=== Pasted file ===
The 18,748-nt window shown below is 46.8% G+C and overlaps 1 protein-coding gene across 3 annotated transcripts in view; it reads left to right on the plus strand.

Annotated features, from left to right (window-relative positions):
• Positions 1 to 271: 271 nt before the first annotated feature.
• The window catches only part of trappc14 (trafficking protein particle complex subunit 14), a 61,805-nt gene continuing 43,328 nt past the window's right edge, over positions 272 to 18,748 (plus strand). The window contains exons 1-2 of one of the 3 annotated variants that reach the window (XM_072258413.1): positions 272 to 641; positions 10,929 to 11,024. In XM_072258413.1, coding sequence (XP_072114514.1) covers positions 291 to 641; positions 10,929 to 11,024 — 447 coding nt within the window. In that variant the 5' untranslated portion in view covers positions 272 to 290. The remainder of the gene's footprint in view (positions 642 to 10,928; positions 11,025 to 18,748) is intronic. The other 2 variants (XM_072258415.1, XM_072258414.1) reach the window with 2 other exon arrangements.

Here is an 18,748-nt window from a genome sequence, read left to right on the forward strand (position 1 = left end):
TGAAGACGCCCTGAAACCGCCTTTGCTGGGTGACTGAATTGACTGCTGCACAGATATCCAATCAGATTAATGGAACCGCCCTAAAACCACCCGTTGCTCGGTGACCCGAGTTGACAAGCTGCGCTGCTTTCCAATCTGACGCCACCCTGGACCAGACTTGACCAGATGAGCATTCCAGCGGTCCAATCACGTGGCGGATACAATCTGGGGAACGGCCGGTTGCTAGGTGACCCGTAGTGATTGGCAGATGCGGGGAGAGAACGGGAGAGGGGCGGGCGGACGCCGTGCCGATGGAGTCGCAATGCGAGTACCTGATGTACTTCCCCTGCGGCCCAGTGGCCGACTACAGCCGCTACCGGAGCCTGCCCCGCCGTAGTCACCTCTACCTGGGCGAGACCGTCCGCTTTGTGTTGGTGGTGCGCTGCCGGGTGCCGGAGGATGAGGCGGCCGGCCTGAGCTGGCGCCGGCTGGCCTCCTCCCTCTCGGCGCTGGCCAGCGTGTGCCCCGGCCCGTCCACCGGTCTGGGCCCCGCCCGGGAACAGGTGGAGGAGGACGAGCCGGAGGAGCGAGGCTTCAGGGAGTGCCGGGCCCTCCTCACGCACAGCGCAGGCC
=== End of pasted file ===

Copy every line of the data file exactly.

The 18,748-nt window shown below is 46.8% G+C and overlaps 1 protein-coding gene across 3 annotated transcripts in view; it reads left to right on the plus strand.

Annotated features, from left to right (window-relative positions):
• Positions 1 to 271: 271 nt before the first annotated feature.
• The window catches only part of trappc14 (trafficking protein particle complex subunit 14), a 61,805-nt gene continuing 43,328 nt past the window's right edge, over positions 272 to 18,748 (plus strand). The window contains exons 1-2 of one of the 3 annotated variants that reach the window (XM_072258413.1): positions 272 to 641; positions 10,929 to 11,024. In XM_072258413.1, coding sequence (XP_072114514.1) covers positions 291 to 641; positions 10,929 to 11,024 — 447 coding nt within the window. In that variant the 5' untranslated portion in view covers positions 272 to 290. The remainder of the gene's footprint in view (positions 642 to 10,928; positions 11,025 to 18,748) is intronic. The other 2 variants (XM_072258415.1, XM_072258414.1) reach the window with 2 other exon arrangements.

Here is an 18,748-nt window from a genome sequence, read left to right on the forward strand (position 1 = left end):
TGAAGACGCCCTGAAACCGCCTTTGCTGGGTGACTGAATTGACTGCTGCACAGATATCCAATCAGATTAATGGAACCGCCCTAAAACCACCCGTTGCTCGGTGACCCGAGTTGACAAGCTGCGCTGCTTTCCAATCTGACGCCACCCTGGACCAGACTTGACCAGATGAGCATTCCAGCGGTCCAATCACGTGGCGGATACAATCTGGGGAACGGCCGGTTGCTAGGTGACCCGTAGTGATTGGCAGATGCGGGGAGAGAACGGGAGAGGGGCGGGCGGACGCCGTGCCGATGGAGTCGCAATGCGAGTACCTGATGTACTTCCCCTGCGGCCCAGTGGCCGACTACAGCCGCTACCGGAGCCTGCCCCGCCGTAGTCACCTCTACCTGGGCGAGACCGTCCGCTTTGTGTTGGTGGTGCGCTGCCGGGTGCCGGAGGATGAGGCGGCCGGCCTGAGCTGGCGCCGGCTGGCCTCCTCCCTCTCGGCGCTGGCCAGCGTGTGCCCCGGCCCGTCCACCGGTCTGGGCCCCGCCCGGGAACAGGTGGAGGAGGACGAGCCGGAGGAGCGAGGCTTCAGGGAGTGCCGGGCCCTCCTCACGCACAGCGCAGGCC